The background to Cambrian Mountains CIC goes back to 2008 when HRH The Prince of Wales set in place the Cambrian Mountains Initiative, one of 4 rural initiatives aimed at supporting and developing the upland farming economies of Mid Wales, Dartmoor, the Peak District and The North Highlands.
In Mid Wales the Initiative began work with local farmers to market lamb, and started to explore how best to make the most of wool. Seminars were commissioned, organised by Suzi Park of the Textiles Technology Project, to try and find out what interest there would be in ‘doing something about wool’ and what that ‘something’ could be. Currently, under UK law, all wool has to be collected by the British Wool Marketing Board where it loses identity as Welsh Wool and becomes British Wool, unless special exemption is given for certain breeds. The only commercial scouring and spinning mill had recently been been sold on the owners’ retirement and removed to Cornwall, leaving a gap in the Welsh supply chains.
The results of discussions were many and varied and the answer was still unclear. In the meantime, submissions were invited for products to carry the Cambrian Mountains label. For wool, makers had to be able to prove they used wool traceable to the region. Sue James of Llynfi Textiles had knitwear – using wool from Juliet Morris at Ystrad Farm – accepted into the scheme in 2011. A small working group was subsequently formed in autumn 2012 of those who had remained in touch and still doggedly talking about possibilities: Suzi, Sue and Juliet were joined by Carys Hedd and Jude Howard, and a little later by Lorraine Pocklington.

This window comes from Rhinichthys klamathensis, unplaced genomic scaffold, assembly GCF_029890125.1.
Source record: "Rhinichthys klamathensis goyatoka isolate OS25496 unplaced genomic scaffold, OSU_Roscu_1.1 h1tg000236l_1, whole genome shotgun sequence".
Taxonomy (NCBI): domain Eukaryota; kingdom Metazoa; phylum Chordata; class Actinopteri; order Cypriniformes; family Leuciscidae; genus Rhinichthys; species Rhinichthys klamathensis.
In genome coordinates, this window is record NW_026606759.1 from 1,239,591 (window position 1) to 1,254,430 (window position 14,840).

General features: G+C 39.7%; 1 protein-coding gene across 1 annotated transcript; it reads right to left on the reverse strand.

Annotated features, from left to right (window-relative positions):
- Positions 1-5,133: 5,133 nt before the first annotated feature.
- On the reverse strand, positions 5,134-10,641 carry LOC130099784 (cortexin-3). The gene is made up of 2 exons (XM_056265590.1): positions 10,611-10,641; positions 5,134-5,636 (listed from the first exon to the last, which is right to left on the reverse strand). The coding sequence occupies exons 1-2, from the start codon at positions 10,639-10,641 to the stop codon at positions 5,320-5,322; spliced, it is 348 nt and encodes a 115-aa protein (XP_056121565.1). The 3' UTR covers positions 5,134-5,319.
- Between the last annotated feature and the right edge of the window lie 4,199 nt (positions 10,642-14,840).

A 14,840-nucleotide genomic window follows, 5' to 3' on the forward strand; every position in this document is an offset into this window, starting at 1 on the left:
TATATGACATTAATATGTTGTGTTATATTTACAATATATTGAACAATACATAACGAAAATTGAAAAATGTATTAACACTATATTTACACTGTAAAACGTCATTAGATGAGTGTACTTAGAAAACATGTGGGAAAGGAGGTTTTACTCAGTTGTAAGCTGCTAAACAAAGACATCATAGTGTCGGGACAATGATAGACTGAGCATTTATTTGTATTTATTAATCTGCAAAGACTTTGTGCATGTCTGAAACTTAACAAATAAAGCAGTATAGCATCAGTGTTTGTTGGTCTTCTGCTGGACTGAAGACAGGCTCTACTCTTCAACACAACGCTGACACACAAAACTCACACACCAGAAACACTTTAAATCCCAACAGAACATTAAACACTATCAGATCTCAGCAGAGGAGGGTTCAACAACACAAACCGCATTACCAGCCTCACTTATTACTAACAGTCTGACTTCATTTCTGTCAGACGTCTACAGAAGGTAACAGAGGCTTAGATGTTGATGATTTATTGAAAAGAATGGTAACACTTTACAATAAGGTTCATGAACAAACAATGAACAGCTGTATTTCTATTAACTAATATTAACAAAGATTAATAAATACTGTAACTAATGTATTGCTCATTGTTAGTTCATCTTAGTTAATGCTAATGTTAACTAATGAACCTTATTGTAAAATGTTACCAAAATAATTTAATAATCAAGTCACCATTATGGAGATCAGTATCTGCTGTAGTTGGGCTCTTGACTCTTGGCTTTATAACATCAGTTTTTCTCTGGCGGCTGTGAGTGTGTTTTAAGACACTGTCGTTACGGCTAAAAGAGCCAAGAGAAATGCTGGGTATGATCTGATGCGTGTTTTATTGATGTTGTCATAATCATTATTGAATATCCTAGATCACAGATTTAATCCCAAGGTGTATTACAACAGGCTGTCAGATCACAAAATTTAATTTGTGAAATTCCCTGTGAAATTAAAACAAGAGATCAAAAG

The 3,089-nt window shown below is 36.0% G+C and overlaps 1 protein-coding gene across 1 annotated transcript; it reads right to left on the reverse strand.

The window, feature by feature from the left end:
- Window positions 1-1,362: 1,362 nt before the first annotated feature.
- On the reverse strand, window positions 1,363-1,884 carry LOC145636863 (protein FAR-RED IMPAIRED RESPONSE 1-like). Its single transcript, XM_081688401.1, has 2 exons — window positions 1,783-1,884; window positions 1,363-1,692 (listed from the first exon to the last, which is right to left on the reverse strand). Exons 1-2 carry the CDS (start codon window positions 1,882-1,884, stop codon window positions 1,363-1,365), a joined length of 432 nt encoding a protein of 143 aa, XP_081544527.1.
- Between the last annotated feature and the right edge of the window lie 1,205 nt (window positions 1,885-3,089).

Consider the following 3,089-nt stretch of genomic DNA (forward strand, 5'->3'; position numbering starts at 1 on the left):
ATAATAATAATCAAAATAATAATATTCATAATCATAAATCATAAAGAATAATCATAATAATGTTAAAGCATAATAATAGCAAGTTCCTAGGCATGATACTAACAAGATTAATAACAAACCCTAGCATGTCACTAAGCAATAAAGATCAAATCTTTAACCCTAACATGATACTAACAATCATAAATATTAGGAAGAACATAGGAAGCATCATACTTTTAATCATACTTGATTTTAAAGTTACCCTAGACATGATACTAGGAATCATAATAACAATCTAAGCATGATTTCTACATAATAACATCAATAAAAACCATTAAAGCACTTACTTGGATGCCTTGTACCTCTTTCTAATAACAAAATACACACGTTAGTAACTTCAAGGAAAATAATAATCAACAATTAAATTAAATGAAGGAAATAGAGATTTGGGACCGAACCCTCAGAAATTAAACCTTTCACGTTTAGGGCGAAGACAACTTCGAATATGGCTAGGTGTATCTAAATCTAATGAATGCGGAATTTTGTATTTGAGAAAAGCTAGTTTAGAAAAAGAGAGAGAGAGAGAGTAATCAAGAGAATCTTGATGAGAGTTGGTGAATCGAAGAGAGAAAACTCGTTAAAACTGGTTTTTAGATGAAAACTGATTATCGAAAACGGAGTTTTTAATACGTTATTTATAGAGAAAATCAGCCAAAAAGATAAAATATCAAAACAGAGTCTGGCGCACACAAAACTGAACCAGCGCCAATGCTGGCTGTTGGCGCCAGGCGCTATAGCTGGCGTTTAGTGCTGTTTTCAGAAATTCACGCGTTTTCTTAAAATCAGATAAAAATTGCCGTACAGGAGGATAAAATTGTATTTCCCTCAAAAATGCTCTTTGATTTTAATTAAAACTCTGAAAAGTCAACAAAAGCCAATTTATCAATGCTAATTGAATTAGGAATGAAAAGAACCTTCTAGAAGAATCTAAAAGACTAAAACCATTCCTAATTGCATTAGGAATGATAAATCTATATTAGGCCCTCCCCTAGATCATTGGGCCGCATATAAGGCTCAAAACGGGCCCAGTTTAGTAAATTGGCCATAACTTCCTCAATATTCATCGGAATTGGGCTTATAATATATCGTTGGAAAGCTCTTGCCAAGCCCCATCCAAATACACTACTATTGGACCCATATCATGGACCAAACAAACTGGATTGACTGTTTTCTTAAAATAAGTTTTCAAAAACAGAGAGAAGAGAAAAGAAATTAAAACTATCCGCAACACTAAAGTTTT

Still the wider answer remained elusive although it was agreed that the priority was making the most of the actual wool, rather than trying to set up Welsh processing facilities which would be prohibitively expensive. It was accepted that the best return for the region would be by commercial marketing of the wool to contribute to the raising of the profile of the Region generally; the legalities of the UK wool market means that it’s impossible to increase returns directly to Welsh farmers for their wool as payments for any particular grade are divided across the whole of the UK.
An opportunity was presented in 2014 to carry out a Feasibility Study to look at the possibilities (if any) of bringing wool, produced in the region, back into Wales as yarns for knit and weave in commercial and repeatable (and traceable) quantities, so enabling wider access to it by the remaining weaving mills as well as individual makers and crafters. Carys left the group as she’d moved away and the remaining five, with the co-operation of the British Wool Marketing Board and Curtis Wools Direct, launched the study with a Challenge to designers to use the tops, yarns and fabrics that were trialled. The resulting collection was toured as an exhibition to gauge interest, with much success, and the report completed.
Roll onto February 2016 and Cambrian Mountains Wool CIC finally, and at last, was incorporated with Suzi Park, Sue James, and Jude Howard as its Directors. Juliet and Lorraine have moved onto other things but their input into the project were invaluable and key to its success. Thanks are also due to the Cambrian Mountains Initiative and its staff over time, particularly Carly Butler (now Cooke), Aled Jones and Nicole Aarons, and the continued encouragement of the BWMB, Curtis Wools and Melin Tregwynt.